As featured in The Wall Street Journal, Money Magazine, and more!

Appeal Your House’s Assessment to Lower Your Property Tax Bill

This article was written by in Real Estate and Home, Taxes. 7 comments.

The comparison of owning a home in New Jersey or Long Island with owning a home in New York City shows that the city has one financial advantage: property taxes. In New Jersey, it’s hard to discuss the cost of owning a home without talking about property taxes. With high property tax rates, it’s worthwhile to take as many actions as possible to reduce those rates. When filing personal income tax returns, taxpayers look for every deduction and credit, saving hundreds or thousands of dollars, but most homeowners accept what they owe for property taxes, even though that could easily be a bigger bill than income taxes.

With home prices on average having dropped in the past few years, now is a perfect time to take a look at these taxes. The amount of property tax you owe is based on an assessed value of your house, and depending on where you live, that assessment could have occurred when the market was at its peak. On average, assessments lag behind current values by three years.

Homeowners could save thousands of dollars with a successful appeal. We’d like to think our home values continue to increase because we want to feel that the decision to buy a home will result in a good investment over time. When it comes to assessments for tax purposes, it’s better to have the lowest value possible. Review your recent assessment, and consider these factors for appeal:

  • Comparable home prices. Look at actual sales of houses in your area. Knowing the current market is a key to determining a fair assessment for your house.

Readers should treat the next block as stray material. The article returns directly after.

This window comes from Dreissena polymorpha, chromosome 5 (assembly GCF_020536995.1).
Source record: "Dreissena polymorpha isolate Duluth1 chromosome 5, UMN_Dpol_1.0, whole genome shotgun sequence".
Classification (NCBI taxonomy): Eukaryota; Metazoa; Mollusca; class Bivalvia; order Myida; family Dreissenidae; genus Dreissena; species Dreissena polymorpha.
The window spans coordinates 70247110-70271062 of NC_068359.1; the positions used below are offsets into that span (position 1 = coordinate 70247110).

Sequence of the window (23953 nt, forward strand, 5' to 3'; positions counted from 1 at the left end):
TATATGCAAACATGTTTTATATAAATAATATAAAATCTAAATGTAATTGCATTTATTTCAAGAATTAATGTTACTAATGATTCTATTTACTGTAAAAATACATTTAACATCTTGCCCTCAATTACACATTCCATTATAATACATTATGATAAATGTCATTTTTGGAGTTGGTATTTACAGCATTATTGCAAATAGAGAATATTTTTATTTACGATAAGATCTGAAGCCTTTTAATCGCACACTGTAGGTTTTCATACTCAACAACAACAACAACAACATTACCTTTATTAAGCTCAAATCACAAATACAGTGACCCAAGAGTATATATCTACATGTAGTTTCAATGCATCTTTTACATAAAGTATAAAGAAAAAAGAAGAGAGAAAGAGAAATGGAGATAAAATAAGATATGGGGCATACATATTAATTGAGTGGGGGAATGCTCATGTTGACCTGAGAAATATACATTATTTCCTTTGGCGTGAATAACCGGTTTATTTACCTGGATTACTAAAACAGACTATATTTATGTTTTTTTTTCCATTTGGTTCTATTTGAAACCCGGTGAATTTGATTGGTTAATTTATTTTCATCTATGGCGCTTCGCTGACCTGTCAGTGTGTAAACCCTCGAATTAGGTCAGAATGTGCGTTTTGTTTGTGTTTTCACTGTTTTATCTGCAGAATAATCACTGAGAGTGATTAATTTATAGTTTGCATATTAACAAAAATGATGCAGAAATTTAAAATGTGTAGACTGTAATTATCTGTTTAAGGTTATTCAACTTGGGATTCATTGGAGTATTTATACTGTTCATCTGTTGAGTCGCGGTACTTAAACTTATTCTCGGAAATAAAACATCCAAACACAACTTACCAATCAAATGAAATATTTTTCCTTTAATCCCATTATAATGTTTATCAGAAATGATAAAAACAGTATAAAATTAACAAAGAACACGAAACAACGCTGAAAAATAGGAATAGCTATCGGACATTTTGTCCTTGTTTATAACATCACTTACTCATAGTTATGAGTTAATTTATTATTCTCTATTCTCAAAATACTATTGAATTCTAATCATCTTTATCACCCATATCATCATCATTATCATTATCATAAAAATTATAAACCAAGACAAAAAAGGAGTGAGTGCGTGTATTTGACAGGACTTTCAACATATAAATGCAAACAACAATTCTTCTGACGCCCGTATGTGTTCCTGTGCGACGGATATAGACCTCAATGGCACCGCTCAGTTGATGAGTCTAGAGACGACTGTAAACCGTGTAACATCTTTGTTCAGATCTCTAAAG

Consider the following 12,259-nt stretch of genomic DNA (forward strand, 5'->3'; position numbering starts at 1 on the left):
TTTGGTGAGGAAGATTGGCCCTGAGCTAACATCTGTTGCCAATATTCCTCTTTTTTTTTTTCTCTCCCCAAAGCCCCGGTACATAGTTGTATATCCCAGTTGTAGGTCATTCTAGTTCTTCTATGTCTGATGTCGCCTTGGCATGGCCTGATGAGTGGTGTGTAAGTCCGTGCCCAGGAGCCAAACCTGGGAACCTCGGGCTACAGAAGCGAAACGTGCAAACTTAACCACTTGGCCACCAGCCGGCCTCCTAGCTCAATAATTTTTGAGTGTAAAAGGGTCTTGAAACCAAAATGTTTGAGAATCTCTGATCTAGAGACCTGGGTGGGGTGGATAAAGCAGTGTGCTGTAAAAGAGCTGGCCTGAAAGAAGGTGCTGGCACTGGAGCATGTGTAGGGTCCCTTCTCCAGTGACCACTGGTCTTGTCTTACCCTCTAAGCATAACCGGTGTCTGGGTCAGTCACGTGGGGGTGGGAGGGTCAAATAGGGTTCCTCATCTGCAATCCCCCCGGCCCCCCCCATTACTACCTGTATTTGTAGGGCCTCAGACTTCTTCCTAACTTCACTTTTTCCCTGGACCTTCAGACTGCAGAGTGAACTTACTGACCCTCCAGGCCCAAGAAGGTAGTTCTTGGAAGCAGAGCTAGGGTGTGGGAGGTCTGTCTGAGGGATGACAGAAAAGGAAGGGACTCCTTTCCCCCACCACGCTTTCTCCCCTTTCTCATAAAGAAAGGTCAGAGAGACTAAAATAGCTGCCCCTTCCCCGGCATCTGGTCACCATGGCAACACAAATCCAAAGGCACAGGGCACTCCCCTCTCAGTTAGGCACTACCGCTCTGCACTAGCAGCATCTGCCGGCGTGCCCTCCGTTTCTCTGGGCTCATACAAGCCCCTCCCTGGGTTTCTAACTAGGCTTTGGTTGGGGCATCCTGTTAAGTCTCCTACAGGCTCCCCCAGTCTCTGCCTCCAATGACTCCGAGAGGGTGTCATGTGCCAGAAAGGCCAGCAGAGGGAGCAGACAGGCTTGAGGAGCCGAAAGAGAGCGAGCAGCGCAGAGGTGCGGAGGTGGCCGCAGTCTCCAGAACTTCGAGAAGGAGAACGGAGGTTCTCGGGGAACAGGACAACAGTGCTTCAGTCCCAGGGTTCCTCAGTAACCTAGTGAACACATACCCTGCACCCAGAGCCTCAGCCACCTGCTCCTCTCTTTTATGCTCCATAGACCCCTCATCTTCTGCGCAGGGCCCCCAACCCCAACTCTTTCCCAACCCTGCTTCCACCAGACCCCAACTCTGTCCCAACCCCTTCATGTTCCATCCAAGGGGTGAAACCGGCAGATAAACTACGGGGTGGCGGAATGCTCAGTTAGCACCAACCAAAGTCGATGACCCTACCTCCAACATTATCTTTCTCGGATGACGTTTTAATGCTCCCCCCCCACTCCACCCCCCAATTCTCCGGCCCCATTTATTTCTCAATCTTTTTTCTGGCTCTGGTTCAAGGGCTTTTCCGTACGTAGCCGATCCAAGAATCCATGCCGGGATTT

• Age of the assessment. If the assessment is from over a year ago, comparable homes in your area might have sold for less money more recently.
  • Room count and layout. Most assessments are accomplished without definite knowledge of your house’s layout. There could be mistakes in your assessment that result in a higher value on paper, like too many bedrooms. If your basement is unfinished, you could argue for a lower assessment.
  • Amenities. When assessments are based on comparable home prices, if your home does not have the same amenities as your neighbors’ houses, you could be unfairly assessed. If you don’t have a pool like the houses surrounding yours, you shouldn’t have the same property tax bill.

After you receive notice of your newest assessment, review it quickly and repeal right away. Review the property record card and look for inaccurate details. Take photographs of relevant features of your house. Look at documentation for comparable home sales in your neighborhood. When you have your hearing, bring all the documentation to support your case. Authorities are aware that most assessments are inaccurate, but they won’t do anything unless owners speak up, and some who are unsuccessful with the first appeal give up. The savings from a successful appeal could be substantial, so don’t give up until your home’s value is accurately assessed.

Wall Street Journal

Published or updated August 23, 2011. If you enjoyed this article receive daily emails. Follow @ConsumerismComm on Twitter and visit our Facebook page for more updates.